I would rather not dwell on the troubles I had with compression, a rather technical subject that I have yet to master but which is needed to get the video file to a size that can be uploaded to YouTube. Suffice to say that it took several goes to iron out a good solution, and to track down the final bugs in the edit. I’ll be glad if you watch the film once but I have watched it through several times to check for flaws and have begun to understand why Woody Allen says he never looks at his own films once they are finished. That’s not to say that every flaw was caught — there are several remaining in the finished product and I won’t draw your attention to them unnecessarily — but I think I found and repaired all the dropped or blank frames.

The process was thoroughly absorbing and, on the whole, a great deal of fun. It took far longer than I imagined possible; I simply hadn’t realised how much work it would take to record and process six interviews. I don’t think I’ll be able to do a similar sized project on my own again.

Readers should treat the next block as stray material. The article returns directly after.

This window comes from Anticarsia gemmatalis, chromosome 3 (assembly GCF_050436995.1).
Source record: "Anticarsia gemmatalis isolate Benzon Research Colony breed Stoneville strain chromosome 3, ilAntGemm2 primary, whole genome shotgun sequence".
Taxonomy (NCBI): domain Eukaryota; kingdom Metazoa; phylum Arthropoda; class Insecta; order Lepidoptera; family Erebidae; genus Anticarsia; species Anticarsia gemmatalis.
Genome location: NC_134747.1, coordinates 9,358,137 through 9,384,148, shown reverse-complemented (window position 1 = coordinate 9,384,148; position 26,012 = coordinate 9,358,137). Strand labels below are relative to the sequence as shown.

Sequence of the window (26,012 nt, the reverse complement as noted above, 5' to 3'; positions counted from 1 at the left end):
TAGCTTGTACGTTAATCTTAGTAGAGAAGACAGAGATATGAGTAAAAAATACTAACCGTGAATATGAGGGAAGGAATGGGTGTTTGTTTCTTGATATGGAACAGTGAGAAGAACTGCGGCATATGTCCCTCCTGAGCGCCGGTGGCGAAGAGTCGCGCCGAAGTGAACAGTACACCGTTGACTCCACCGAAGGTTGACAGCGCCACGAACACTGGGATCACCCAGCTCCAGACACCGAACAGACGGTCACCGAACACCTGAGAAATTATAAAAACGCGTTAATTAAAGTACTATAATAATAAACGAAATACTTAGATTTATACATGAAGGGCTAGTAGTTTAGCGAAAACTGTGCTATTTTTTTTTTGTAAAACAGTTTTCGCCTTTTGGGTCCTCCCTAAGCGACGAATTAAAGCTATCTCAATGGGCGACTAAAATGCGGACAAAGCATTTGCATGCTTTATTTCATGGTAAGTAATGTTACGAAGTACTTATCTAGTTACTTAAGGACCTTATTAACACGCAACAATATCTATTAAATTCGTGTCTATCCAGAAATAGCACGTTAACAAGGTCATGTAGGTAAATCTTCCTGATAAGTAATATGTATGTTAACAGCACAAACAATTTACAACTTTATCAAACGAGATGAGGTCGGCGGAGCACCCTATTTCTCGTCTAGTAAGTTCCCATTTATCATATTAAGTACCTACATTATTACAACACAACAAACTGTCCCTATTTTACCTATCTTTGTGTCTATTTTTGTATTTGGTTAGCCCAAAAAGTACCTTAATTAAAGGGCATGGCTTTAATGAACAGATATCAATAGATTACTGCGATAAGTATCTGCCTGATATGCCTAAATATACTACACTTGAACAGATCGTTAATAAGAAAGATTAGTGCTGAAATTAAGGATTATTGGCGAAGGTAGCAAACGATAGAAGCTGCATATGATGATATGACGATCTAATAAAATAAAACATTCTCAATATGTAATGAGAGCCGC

I have been so immersed in it these past few weeks that I find the finished film impossible to gauge — my judgements oscillate. But I do hope that it will please some people.


*Thanks to Alom Shaha for suggesting this, to Richard Grant for help with technical details on registering a domain name and to Shane McCracken for hosting and helping me get imascientist-film.org.uk set-up.

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45 Responses to I’m a Scientist – making the film

  1. Jane Fleming says:

    a most interesting journey well described and enticing, and the finished project well worth circulating among young students -thanks for the background process